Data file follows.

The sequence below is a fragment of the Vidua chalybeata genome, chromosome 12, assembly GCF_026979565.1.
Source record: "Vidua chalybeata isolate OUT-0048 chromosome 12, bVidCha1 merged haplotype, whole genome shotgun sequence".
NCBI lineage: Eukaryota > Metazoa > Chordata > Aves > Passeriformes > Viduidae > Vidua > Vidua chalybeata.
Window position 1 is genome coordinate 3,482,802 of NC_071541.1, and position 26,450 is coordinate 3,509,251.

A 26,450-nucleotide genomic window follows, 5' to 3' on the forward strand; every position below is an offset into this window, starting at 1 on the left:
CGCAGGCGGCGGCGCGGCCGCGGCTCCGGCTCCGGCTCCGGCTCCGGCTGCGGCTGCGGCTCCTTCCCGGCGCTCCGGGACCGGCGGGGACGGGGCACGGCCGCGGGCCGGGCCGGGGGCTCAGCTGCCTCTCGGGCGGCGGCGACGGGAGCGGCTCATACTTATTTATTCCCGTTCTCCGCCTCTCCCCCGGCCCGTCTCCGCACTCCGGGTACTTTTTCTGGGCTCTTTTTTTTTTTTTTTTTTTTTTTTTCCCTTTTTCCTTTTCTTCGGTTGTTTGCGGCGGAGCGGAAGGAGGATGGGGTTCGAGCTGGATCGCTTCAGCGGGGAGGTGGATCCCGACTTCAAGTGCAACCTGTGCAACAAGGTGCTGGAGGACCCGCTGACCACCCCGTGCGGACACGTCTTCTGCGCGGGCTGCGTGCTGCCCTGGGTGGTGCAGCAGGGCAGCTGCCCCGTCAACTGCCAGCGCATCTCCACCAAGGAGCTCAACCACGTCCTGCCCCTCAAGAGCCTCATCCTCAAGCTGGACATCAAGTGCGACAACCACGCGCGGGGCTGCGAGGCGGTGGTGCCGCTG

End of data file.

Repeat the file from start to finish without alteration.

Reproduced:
The sequence below is a fragment of the Vidua chalybeata genome, chromosome 12, assembly GCF_026979565.1.
Source record: "Vidua chalybeata isolate OUT-0048 chromosome 12, bVidCha1 merged haplotype, whole genome shotgun sequence".
NCBI lineage: Eukaryota > Metazoa > Chordata > Aves > Passeriformes > Viduidae > Vidua > Vidua chalybeata.
Window position 1 is genome coordinate 3,482,802 of NC_071541.1, and position 26,450 is coordinate 3,509,251.

A 26,450-nucleotide genomic window follows, 5' to 3' on the forward strand; every position below is an offset into this window, starting at 1 on the left:
CGCAGGCGGCGGCGCGGCCGCGGCTCCGGCTCCGGCTCCGGCTCCGGCTGCGGCTGCGGCTCCTTCCCGGCGCTCCGGGACCGGCGGGGACGGGGCACGGCCGCGGGCCGGGCCGGGGGCTCAGCTGCCTCTCGGGCGGCGGCGACGGGAGCGGCTCATACTTATTTATTCCCGTTCTCCGCCTCTCCCCCGGCCCGTCTCCGCACTCCGGGTACTTTTTCTGGGCTCTTTTTTTTTTTTTTTTTTTTTTTTTCCCTTTTTCCTTTTCTTCGGTTGTTTGCGGCGGAGCGGAAGGAGGATGGGGTTCGAGCTGGATCGCTTCAGCGGGGAGGTGGATCCCGACTTCAAGTGCAACCTGTGCAACAAGGTGCTGGAGGACCCGCTGACCACCCCGTGCGGACACGTCTTCTGCGCGGGCTGCGTGCTGCCCTGGGTGGTGCAGCAGGGCAGCTGCCCCGTCAACTGCCAGCGCATCTCCACCAAGGAGCTCAACCACGTCCTGCCCCTCAAGAGCCTCATCCTCAAGCTGGACATCAAGTGCGACAACCACGCGCGGGGCTGCGAGGCGGTGGTGCCGCTG